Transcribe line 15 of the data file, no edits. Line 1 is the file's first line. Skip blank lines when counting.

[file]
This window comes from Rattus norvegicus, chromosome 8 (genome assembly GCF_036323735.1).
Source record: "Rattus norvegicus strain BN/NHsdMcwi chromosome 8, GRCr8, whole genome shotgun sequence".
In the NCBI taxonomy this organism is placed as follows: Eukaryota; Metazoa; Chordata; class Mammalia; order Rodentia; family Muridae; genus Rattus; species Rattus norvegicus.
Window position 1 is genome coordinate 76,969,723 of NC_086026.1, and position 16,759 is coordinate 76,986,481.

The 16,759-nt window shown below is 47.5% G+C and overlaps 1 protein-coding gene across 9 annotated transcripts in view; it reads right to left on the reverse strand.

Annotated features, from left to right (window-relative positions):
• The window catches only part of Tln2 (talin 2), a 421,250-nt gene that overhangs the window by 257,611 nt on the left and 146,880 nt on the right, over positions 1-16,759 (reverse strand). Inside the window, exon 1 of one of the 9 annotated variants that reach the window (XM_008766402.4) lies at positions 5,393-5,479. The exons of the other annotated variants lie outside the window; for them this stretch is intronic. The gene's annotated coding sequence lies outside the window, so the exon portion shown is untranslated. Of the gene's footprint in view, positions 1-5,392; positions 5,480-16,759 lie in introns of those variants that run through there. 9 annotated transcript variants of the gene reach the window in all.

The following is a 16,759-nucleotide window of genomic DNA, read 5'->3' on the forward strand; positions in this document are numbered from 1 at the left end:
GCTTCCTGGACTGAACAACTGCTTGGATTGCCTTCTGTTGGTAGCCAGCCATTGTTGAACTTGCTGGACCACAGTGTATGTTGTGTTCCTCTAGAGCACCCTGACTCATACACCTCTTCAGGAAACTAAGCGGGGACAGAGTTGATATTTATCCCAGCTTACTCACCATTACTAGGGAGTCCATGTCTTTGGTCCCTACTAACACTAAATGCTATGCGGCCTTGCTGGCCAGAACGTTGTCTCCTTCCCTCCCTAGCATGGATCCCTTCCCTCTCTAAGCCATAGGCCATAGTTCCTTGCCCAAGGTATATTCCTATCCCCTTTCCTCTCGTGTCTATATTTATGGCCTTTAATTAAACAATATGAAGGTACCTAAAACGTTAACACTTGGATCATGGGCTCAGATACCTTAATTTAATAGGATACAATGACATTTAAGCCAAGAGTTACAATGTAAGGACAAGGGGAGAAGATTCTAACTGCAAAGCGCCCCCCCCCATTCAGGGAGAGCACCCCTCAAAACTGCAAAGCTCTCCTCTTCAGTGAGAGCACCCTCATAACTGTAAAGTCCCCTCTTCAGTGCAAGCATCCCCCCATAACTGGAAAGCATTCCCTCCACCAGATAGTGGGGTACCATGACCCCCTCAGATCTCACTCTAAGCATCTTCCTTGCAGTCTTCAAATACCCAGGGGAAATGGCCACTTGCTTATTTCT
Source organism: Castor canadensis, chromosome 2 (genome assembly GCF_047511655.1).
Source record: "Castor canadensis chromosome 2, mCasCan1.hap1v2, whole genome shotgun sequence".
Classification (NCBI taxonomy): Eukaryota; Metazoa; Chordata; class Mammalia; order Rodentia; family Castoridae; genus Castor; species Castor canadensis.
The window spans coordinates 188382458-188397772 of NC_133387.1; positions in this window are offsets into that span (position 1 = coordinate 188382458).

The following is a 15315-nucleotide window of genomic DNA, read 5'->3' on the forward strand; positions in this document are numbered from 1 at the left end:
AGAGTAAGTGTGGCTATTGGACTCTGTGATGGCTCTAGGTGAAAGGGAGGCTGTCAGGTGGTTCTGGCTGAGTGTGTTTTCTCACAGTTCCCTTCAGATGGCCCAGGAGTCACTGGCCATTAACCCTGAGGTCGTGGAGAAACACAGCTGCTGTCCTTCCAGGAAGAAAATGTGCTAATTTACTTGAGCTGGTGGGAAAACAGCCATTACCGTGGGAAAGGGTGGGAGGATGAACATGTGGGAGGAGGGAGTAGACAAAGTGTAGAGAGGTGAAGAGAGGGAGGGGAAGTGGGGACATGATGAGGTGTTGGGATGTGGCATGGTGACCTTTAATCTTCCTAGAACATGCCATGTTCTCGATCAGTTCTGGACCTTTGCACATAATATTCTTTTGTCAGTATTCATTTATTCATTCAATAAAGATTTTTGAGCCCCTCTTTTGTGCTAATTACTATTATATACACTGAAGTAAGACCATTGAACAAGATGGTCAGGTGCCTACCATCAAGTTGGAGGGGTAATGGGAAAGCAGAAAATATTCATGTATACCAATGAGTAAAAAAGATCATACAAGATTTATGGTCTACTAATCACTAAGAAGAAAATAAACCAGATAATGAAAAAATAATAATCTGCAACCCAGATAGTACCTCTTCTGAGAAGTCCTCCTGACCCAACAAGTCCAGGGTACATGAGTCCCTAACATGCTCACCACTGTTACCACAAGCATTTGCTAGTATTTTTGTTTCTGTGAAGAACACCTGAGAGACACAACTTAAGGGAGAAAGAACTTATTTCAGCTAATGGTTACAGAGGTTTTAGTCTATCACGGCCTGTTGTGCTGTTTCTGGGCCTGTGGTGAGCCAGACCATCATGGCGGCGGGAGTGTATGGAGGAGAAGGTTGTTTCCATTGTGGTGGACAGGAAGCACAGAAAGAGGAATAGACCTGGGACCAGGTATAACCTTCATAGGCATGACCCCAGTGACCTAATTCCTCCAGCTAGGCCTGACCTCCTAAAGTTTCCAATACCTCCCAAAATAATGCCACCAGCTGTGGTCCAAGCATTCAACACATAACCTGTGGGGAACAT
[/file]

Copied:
AGAGTAAGTGTGGCTATTGGACTCTGTGATGGCTCTAGGTGAAAGGGAGGCTGTCAGGTGGTTCTGGCTGAGTGTGTTTTCTCACAGTTCCCTTCAGATGGCCCAGGAGTCACTGGCCATTAACCCTGAGGTCGTGGAGAAACACAGCTGCTGTCCTTCCAGGAAGAAAATGTGCTAATTTACTTGAGCTGGTGGGAAAACAGCCATTACCGTGGGAAAGGGTGGGAGGATGAACATGTGGGAGGAGGGAGTAGACAAAGTGTAGAGAGGTGAAGAGAGGGAGGGGAAGTGGGGACATGATGAGGTGTTGGGATGTGGCATGGTGACCTTTAATCTTCCTAGAACATGCCATGTTCTCGATCAGTTCTGGACCTTTGCACATAATATTCTTTTGTCAGTATTCATTTATTCATTCAATAAAGATTTTTGAGCCCCTCTTTTGTGCTAATTACTATTATATACACTGAAGTAAGACCATTGAACAAGATGGTCAGGTGCCTACCATCAAGTTGGAGGGGTAATGGGAAAGCAGAAAATATTCATGTATACCAATGAGTAAAAAAGATCATACAAGATTTATGGTCTACTAATCACTAAGAAGAAAATAAACCAGATAATGAAAAAATAATAATCTGCAACCCAGATAGTACCTCTTCTGAGAAGTCCTCCTGACCCAACAAGTCCAGGGTACATGAGTCCCTAACATGCTCACCACTGTTACCACAAGCATTTGCTAGTATTTTTGTTTCTGTGAAGAACACCTGAGAGACACAACTTAAGGGAGAAAGAACTTATTTCAGCTAATGGTTACAGAGGTTTTAGTCTATCACGGCCTGTTGTGCTGTTTCTGGGCCTGTGGTGAGCCAGACCATCATGGCGGCGGGAGTGTATGGAGGAGAAGGTTGTTTCCATTGTGGTGGACAGGAAGCACAGAAAGAGGAATAGACCTGGGACCAGGTATAACCTTCATAGGCATGACCCCAGTGACCTAATTCCTCCAGCTAGGCCTGACCTCCTAAAGTTTCCAATACCTCCCAAAATAATGCCACCAGCTGTGGTCCAAGCATTCAACACATAACCTGTGGGGAACAT